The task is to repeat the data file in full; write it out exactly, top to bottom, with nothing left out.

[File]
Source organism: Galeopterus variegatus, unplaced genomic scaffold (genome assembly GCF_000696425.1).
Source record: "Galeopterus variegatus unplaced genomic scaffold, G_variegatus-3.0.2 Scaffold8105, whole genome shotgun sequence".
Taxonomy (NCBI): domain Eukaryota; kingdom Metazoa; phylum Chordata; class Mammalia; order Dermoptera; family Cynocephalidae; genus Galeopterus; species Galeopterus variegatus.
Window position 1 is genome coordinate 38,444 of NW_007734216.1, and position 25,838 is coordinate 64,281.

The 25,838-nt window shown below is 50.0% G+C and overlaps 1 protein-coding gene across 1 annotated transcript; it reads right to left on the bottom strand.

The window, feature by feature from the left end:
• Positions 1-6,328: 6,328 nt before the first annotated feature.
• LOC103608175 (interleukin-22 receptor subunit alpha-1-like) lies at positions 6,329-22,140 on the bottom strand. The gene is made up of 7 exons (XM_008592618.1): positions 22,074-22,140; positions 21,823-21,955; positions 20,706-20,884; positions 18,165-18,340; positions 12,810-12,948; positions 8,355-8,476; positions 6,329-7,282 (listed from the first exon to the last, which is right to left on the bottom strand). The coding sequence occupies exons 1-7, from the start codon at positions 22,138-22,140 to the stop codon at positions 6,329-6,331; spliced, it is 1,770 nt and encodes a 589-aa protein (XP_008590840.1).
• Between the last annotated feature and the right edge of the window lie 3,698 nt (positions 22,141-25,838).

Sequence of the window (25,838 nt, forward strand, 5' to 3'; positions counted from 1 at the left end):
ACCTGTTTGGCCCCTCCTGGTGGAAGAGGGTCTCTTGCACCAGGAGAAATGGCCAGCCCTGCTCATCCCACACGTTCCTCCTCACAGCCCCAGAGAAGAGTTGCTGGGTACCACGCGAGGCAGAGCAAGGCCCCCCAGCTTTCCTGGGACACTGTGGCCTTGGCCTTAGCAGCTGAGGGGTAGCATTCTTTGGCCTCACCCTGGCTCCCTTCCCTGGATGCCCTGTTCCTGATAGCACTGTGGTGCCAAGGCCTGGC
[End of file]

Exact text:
Source organism: Galeopterus variegatus, unplaced genomic scaffold (genome assembly GCF_000696425.1).
Source record: "Galeopterus variegatus unplaced genomic scaffold, G_variegatus-3.0.2 Scaffold8105, whole genome shotgun sequence".
Taxonomy (NCBI): domain Eukaryota; kingdom Metazoa; phylum Chordata; class Mammalia; order Dermoptera; family Cynocephalidae; genus Galeopterus; species Galeopterus variegatus.
Window position 1 is genome coordinate 38,444 of NW_007734216.1, and position 25,838 is coordinate 64,281.

The 25,838-nt window shown below is 50.0% G+C and overlaps 1 protein-coding gene across 1 annotated transcript; it reads right to left on the bottom strand.

The window, feature by feature from the left end:
• Positions 1-6,328: 6,328 nt before the first annotated feature.
• LOC103608175 (interleukin-22 receptor subunit alpha-1-like) lies at positions 6,329-22,140 on the bottom strand. The gene is made up of 7 exons (XM_008592618.1): positions 22,074-22,140; positions 21,823-21,955; positions 20,706-20,884; positions 18,165-18,340; positions 12,810-12,948; positions 8,355-8,476; positions 6,329-7,282 (listed from the first exon to the last, which is right to left on the bottom strand). The coding sequence occupies exons 1-7, from the start codon at positions 22,138-22,140 to the stop codon at positions 6,329-6,331; spliced, it is 1,770 nt and encodes a 589-aa protein (XP_008590840.1).
• Between the last annotated feature and the right edge of the window lie 3,698 nt (positions 22,141-25,838).

Sequence of the window (25,838 nt, forward strand, 5' to 3'; positions counted from 1 at the left end):
ACCTGTTTGGCCCCTCCTGGTGGAAGAGGGTCTCTTGCACCAGGAGAAATGGCCAGCCCTGCTCATCCCACACGTTCCTCCTCACAGCCCCAGAGAAGAGTTGCTGGGTACCACGCGAGGCAGAGCAAGGCCCCCCAGCTTTCCTGGGACACTGTGGCCTTGGCCTTAGCAGCTGAGGGGTAGCATTCTTTGGCCTCACCCTGGCTCCCTTCCCTGGATGCCCTGTTCCTGATAGCACTGTGGTGCCAAGGCCTGGC